This explains the latest round of developments. As the UK’s Ministry of Defense noted in a Tweet in September 12th, a number of pictures on social media showed Pantsirs on special towers and ramps around Moscow, “in an effort to more effectively defend against the uncrewed aerial vehicle (UAV) attacks the city now experiences most days.”

These systems are in limited supply, and the more that are used to defend Moscow, the less are available on the front line or to defend Russian air bases and oil refineries which are also coming under drone attack.

Meanwhile, after a year or more of development and prototyping, and a handful of launches, Ukraine is starting to mass produce of long-range strike drones. Officials say they aim to produce hundreds per month. That will be an onslaught on a very different scale to what we have seen so far. Even after a century of preparation and a lot of last-minute rush, Moscow does not look ready to deal with storm of drones to come.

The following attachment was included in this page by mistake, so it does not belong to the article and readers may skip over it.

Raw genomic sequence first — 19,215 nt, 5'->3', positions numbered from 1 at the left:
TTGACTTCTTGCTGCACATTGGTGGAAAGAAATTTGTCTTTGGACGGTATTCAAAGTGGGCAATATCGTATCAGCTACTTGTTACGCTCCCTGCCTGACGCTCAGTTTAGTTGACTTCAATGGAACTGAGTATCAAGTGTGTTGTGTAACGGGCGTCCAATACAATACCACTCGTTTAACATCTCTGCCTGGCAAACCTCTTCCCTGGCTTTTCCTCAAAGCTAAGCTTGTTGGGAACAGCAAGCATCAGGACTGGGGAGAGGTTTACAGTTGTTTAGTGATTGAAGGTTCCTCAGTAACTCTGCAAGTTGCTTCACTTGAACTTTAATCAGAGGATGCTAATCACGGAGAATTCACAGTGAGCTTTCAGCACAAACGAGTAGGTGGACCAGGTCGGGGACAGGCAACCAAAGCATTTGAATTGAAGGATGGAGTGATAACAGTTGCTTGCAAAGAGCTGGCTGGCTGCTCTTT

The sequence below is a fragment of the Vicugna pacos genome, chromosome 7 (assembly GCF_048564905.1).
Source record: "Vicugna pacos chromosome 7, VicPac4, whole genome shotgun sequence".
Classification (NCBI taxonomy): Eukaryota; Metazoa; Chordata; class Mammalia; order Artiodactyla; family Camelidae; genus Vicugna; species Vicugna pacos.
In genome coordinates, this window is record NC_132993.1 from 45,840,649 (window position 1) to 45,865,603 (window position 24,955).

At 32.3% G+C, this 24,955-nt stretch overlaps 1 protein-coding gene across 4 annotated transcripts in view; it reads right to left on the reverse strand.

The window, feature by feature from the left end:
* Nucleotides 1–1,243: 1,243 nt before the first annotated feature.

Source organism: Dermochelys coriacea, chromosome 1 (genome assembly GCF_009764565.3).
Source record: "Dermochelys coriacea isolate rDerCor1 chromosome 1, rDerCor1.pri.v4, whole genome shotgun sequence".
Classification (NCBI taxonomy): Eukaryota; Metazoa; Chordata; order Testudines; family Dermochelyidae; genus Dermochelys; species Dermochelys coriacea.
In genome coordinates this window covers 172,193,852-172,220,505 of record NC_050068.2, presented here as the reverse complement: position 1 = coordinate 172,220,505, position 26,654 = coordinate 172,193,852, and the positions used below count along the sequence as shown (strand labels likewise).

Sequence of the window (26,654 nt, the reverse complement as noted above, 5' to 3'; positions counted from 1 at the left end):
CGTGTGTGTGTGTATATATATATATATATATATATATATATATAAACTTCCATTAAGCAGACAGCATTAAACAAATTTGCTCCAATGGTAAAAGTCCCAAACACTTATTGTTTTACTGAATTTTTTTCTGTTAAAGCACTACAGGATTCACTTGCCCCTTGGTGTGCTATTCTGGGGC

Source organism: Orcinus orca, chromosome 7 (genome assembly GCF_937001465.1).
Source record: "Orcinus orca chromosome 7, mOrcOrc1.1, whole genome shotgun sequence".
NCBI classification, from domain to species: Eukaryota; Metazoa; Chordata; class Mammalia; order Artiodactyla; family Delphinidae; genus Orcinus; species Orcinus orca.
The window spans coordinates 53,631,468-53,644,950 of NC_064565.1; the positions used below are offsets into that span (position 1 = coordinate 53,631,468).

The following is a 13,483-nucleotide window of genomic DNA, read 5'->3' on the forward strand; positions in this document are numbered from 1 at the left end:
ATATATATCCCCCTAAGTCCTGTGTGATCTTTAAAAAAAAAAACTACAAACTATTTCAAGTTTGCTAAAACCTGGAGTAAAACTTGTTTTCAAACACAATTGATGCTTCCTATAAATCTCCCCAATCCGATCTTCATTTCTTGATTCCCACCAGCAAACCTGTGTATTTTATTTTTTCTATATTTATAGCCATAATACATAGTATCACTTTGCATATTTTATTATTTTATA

Author expertise and biography

David Hambling is a London-based journalist, author, and consultant specializing in defense technology with over 20 years of experience. He writes for Aviation Week, Forbes, The Economist, New Scientist, Popular Mechanics, WIRED and others. His books include “Weapons Grade: How Modern Warfare Gave Birth to Our High-tech World” (2005) and “Swarm Troopers: How small drones will conquer the world” (2015). He has been closely watching the continued evolution of small military drones. Follow him @David_Hambling.

Read the original article on Business Insider

Subscribe

Related articles

Avatar